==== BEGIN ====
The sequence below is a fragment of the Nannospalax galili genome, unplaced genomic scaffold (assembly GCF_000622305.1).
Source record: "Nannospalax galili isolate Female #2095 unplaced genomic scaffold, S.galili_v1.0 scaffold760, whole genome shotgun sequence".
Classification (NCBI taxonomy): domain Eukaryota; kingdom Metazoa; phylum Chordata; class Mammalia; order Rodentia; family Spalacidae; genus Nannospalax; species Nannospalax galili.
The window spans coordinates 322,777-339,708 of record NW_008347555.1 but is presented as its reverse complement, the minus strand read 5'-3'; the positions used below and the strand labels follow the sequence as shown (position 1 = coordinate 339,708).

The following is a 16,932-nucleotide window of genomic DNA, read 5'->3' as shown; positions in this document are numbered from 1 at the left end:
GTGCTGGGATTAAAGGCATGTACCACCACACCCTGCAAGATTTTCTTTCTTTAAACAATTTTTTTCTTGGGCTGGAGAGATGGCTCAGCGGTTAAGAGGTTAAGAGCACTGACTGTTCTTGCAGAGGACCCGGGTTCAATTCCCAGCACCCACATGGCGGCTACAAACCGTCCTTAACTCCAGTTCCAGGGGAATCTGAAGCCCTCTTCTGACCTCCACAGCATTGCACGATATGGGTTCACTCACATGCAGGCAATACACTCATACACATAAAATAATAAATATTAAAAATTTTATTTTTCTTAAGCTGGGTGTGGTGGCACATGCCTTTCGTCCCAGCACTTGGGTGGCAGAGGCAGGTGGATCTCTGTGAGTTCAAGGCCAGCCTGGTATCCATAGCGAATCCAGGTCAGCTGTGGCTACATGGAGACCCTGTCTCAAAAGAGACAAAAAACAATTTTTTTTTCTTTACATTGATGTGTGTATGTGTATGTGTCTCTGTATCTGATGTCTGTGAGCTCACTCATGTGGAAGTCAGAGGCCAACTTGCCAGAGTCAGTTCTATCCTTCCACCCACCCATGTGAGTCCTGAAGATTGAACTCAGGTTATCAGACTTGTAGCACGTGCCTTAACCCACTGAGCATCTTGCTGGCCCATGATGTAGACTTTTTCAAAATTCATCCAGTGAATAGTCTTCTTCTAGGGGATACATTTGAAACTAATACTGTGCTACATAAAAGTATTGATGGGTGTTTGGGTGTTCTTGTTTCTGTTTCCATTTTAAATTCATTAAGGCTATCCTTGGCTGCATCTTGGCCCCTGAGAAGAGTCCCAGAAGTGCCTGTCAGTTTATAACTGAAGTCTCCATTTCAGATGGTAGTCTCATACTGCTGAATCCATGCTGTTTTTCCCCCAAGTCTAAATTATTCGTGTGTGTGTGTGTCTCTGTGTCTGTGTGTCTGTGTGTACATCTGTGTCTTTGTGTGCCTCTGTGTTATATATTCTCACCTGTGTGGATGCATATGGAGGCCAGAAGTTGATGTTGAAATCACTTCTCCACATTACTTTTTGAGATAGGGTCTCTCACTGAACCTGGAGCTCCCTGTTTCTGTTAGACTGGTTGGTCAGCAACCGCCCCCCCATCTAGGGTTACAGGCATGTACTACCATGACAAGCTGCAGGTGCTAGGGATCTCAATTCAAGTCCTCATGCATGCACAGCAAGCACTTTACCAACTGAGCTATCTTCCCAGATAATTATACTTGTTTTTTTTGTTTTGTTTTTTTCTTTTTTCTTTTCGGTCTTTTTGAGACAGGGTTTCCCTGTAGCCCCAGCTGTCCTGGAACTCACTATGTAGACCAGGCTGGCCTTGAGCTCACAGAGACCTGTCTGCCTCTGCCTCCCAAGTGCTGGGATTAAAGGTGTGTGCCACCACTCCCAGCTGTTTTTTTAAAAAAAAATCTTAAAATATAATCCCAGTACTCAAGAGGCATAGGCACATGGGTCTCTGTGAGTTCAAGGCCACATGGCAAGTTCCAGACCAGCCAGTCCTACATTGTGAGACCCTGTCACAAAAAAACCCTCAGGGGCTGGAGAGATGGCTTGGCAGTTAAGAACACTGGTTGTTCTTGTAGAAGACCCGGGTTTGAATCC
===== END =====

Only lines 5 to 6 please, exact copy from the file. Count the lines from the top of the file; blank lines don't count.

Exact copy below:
The following is a 16,932-nucleotide window of genomic DNA, read 5'->3' as shown; positions in this document are numbered from 1 at the left end:
GTGCTGGGATTAAAGGCATGTACCACCACACCCTGCAAGATTTTCTTTCTTTAAACAATTTTTTTCTTGGGCTGGAGAGATGGCTCAGCGGTTAAGAGGTTAAGAGCACTGACTGTTCTTGCAGAGGACCCGGGTTCAATTCCCAGCACCCACATGGCGGCTACAAACCGTCCTTAACTCCAGTTCCAGGGGAATCTGAAGCCCTCTTCTGACCTCCACAGCATTGCACGATATGGGTTCACTCACATGCAGGCAATACACTCATACACATAAAATAATAAATATTAAAAATTTTATTTTTCTTAAGCTGGGTGTGGTGGCACATGCCTTTCGTCCCAGCACTTGGGTGGCAGAGGCAGGTGGATCTCTGTGAGTTCAAGGCCAGCCTGGTATCCATAGCGAATCCAGGTCAGCTGTGGCTACATGGAGACCCTGTCTCAAAAGAGACAAAAAACAATTTTTTTTTCTTTACATTGATGTGTGTATGTGTATGTGTCTCTGTATCTGATGTCTGTGAGCTCACTCATGTGGAAGTCAGAGGCCAACTTGCCAGAGTCAGTTCTATCCTTCCACCCACCCATGTGAGTCCTGAAGATTGAACTCAGGTTATCAGACTTGTAGCACGTGCCTTAACCCACTGAGCATCTTGCTGGCCCATGATGTAGACTTTTTCAAAATTCATCCAGTGAATAGTCTTCTTCTAGGGGATACATTTGAAACTAATACTGTGCTACATAAAAGTATTGATGGGTGTTTGGGTGTTCTTGTTTCTGTTTCCATTTTAAATTCATTAAGGCTATCCTTGGCTGCATCTTGGCCCCTGAGAAGAGTCCCAGAAGTGCCTGTCAGTTTATAACTGAAGTCTCCATTTCAGATGGTAGTCTCATACTGCTGAATCCATGCTGTTTTTCCCCCAAGTCTAAATTATTCGTGTGTGTGTGTGTCTCTGTGTCTGTGTGTCTGTGTGTACATCTGTGTCTTTGTGTGCCTCTGTGTTATATATTCTCACCTGTGTGGATGCATATGGAGGCCAGAAGTTGATGTTGAAATCACTTCTCCACATTACTTTTTGAGATAGGGTCTCTCACTGAACCTGGAGCTCCCTGTTTCTGTTAGACTGGTTGGTCAGCAACCGCCCCCCCATCTAGGGTTACAGGCATGTACTACCATGACAAGCTGCAGGTGCTAGGGATCTCAATTCAAGTCCTCATGCATGCACAGCAAGCACTTTACCAACTGAGCTATCTTCCCAGATAATTATACTTGTTTTTTTTGTTTTGTTTTTTTCTTTTTTCTTTTCGGTCTTTTTGAGACAGGGTTTCCCTGTAGCCCCAGCTGTCCTGGAACTCACTATGTAGACCAGGCTGGCCTTGAGCTCACAGAGACCTGTCTGCCTCTGCCTCCCAAGTGCTGGGATTAAAGGTGTGTGCCACCACTCCCAGCTGTTTTTTTAAAAAAAAATCTTAAAATATAATCCCAGTACTCAAGAGGCATAGGCACATGGGTCTCTGTGAGTTCAAGGCCACATGGCAAGTTCCAGACCAGCCAGTCCTACATTGTGAGACCCTGTCACAAAAAAACCCTCAGGGGCTGGAGAGATGGCTTGGCAGTTAAGAACACTGGTTGTTCTTGTAGAAGACCCGGGTTTGAATCC